Except, because this is Bollywood, we've seen it all before. Rags to riches tales abound in the unreal song-and-dance world our stars jiggle around in, and we have seen protagonists come from nowhere to become superheroes, just like we've seen them fight 81 gangsters armed with their mother's blessings. Dare to dream, it announces proudly, but isn't that the moral of pretty much every masala Bollywood pikchur?
Then again, Guru is a Mani Ratnam film. Which automatically ensures restraint and realism in the film and an almost hushed reverence in the audience. The film stops a few inches short of being a biopic, but the director bestows his character, Guru Kant Desai, with enough depth to make him feel as flesh-and-blood as you or me. Sure, there are enough superficial similarities with real life business icons, but the film (sadly?) isn't about men who share a corporate logo uncannily similar to the hero, it's about Guru. Period. And he's quite the character.
Abhishek Bachchan plays the young Gujarati boy with stars in his eyes and an excessive urge to warm his pockets. After landing himself a job in Turkey (and cavorting with the supremely sexy Mallika Sherawat) he works his way up the corporate chain, before he decides he's got to go into business for himself. 'Bijness,' Guru'd say. Deciding to marry his closest friend's sister because of the dowry he can packet as his starting capital, our leading man strikes gold as he finds himself a dutiful, undeniably pretty wife in the bargain, played by Aishwarya Rai.
Then comes his rise, with lots of happenstance. Strangely, Mani chooses not to dwell too much on his climb itself, preferring to show us bits of success interspersed with A R Rahman's spectacular music -- which, in this case, almost always overwhelms the film around it. So while we have young Guru seeing through a game of cups-and-balls at a Turkish fair and Guru ingeniously winning himself a crucial trading membership on the golf course, the incidents come at a slow clip, minus revelations or insight, with most of the action lying in Guru's crisply-written dialogue, the hero speaking almost exclusively in punchlines.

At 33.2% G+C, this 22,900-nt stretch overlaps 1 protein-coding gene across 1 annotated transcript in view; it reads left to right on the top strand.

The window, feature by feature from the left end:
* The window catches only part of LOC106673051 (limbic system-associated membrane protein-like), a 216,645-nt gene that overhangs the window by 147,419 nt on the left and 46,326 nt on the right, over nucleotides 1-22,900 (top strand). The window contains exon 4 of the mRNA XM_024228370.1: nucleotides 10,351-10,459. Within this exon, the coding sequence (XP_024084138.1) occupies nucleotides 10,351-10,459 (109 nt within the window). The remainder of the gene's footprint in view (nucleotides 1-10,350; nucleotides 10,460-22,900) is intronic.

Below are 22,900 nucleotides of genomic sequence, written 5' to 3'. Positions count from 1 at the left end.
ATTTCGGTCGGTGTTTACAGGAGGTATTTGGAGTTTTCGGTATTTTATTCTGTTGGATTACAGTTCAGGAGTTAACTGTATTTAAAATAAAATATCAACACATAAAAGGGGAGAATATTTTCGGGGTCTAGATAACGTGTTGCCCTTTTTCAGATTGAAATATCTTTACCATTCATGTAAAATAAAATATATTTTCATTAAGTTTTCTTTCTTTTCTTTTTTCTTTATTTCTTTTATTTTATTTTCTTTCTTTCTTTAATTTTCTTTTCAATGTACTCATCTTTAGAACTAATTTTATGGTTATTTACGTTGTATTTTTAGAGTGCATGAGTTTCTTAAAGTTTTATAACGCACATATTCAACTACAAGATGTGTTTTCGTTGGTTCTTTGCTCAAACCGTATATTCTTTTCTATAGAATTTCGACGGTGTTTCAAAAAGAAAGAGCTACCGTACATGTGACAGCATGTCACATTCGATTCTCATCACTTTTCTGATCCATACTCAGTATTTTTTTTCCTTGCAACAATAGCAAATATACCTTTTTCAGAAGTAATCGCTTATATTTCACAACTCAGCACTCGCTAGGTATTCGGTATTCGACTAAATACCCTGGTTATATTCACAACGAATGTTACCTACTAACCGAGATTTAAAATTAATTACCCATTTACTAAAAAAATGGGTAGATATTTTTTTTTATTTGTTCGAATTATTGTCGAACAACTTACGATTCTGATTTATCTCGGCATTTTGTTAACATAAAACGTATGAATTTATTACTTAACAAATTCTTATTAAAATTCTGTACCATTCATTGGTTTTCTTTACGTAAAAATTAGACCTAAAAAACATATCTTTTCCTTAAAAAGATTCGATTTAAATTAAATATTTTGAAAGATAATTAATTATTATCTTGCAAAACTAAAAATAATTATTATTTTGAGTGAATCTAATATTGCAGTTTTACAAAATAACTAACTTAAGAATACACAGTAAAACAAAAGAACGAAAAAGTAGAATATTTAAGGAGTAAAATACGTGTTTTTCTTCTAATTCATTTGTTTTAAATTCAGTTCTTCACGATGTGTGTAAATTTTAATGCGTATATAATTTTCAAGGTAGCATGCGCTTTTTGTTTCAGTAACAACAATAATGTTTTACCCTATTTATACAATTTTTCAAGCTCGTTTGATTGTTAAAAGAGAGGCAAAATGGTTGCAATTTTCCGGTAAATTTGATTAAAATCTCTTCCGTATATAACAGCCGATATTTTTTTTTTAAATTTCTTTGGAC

And a rise so meteoric does indeed owe a tremendous debt to Miss Fortune. But the ambitious achievers, the ones out there trying to change the world around them while you're reading this review, aren't just lucky lads/lasses. They're the ones leaving absolutely no stone unturned, denying refusal and perpetually keeping eyes peeled for opportunity to exploit. So when a furious, sun burnt Guru glares at a big building at Mumbai's picturesque Marine Drive and happens to randomly run into the genial publisher of The Independent (Mithun Chakraborty) who happens to like people with a temper, the meeting is chance. The relationship that follows, is all Guru's doing.
Guru is fuelled by a slew of strong performances. Abhishek Bachchan owns the movie, forcing audiences to sit up straight as it begins and making us laugh and applaud as he carries on.